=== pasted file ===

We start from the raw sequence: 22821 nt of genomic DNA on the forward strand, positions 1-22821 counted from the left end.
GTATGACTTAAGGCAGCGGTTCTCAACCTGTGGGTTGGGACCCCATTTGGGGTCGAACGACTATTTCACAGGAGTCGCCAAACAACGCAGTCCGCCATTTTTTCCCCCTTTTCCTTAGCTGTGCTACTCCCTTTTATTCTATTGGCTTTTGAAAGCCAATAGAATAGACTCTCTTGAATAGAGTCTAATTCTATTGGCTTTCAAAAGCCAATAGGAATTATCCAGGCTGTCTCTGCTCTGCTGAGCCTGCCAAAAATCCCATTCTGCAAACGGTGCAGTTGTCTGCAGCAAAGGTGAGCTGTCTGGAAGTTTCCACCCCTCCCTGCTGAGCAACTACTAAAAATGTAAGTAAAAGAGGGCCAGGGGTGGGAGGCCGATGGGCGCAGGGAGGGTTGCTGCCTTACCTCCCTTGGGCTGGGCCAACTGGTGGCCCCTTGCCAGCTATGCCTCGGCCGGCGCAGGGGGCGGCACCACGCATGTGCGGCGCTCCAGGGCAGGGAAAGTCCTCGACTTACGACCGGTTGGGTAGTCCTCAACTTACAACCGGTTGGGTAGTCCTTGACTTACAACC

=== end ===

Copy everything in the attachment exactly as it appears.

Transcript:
We start from the raw sequence: 22821 nt of genomic DNA on the forward strand, positions 1-22821 counted from the left end.
GTATGACTTAAGGCAGCGGTTCTCAACCTGTGGGTTGGGACCCCATTTGGGGTCGAACGACTATTTCACAGGAGTCGCCAAACAACGCAGTCCGCCATTTTTTCCCCCTTTTCCTTAGCTGTGCTACTCCCTTTTATTCTATTGGCTTTTGAAAGCCAATAGAATAGACTCTCTTGAATAGAGTCTAATTCTATTGGCTTTCAAAAGCCAATAGGAATTATCCAGGCTGTCTCTGCTCTGCTGAGCCTGCCAAAAATCCCATTCTGCAAACGGTGCAGTTGTCTGCAGCAAAGGTGAGCTGTCTGGAAGTTTCCACCCCTCCCTGCTGAGCAACTACTAAAAATGTAAGTAAAAGAGGGCCAGGGGTGGGAGGCCGATGGGCGCAGGGAGGGTTGCTGCCTTACCTCCCTTGGGCTGGGCCAACTGGTGGCCCCTTGCCAGCTATGCCTCGGCCGGCGCAGGGGGCGGCACCACGCATGTGCGGCGCTCCAGGGCAGGGAAAGTCCTCGACTTACGACCGGTTGGGTAGTCCTCAACTTACAACCGGTTGGGTAGTCCTTGACTTACAACC